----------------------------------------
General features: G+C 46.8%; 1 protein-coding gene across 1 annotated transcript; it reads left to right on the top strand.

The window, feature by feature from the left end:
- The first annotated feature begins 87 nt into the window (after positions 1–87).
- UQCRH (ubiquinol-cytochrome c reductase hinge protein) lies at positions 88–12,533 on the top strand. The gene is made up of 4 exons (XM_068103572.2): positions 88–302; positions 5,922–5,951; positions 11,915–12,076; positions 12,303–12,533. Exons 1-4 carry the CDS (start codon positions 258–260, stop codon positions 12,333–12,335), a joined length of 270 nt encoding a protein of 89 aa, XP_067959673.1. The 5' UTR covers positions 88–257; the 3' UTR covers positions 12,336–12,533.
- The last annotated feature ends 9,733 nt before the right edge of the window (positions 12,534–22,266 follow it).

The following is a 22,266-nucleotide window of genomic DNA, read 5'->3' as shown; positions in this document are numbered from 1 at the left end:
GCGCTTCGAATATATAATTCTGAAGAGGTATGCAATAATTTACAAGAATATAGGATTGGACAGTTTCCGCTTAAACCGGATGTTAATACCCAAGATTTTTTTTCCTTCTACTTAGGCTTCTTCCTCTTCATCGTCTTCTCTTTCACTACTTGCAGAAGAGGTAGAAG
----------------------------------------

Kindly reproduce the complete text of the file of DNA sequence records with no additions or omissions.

General features: G+C 46.8%; 1 protein-coding gene across 1 annotated transcript; it reads left to right on the top strand.

The window, feature by feature from the left end:
- The first annotated feature begins 87 nt into the window (after positions 1–87).
- UQCRH (ubiquinol-cytochrome c reductase hinge protein) lies at positions 88–12,533 on the top strand. The gene is made up of 4 exons (XM_068103572.2): positions 88–302; positions 5,922–5,951; positions 11,915–12,076; positions 12,303–12,533. Exons 1-4 carry the CDS (start codon positions 258–260, stop codon positions 12,333–12,335), a joined length of 270 nt encoding a protein of 89 aa, XP_067959673.1. The 5' UTR covers positions 88–257; the 3' UTR covers positions 12,336–12,533.
- The last annotated feature ends 9,733 nt before the right edge of the window (positions 12,534–22,266 follow it).

The following is a 22,266-nucleotide window of genomic DNA, read 5'->3' as shown; positions in this document are numbered from 1 at the left end:
GCGCTTCGAATATATAATTCTGAAGAGGTATGCAATAATTTACAAGAATATAGGATTGGACAGTTTCCGCTTAAACCGGATGTTAATACCCAAGATTTTTTTTCCTTCTACTTAGGCTTCTTCCTCTTCATCGTCTTCTCTTTCACTACTTGCAGAAGAGGTAGAAG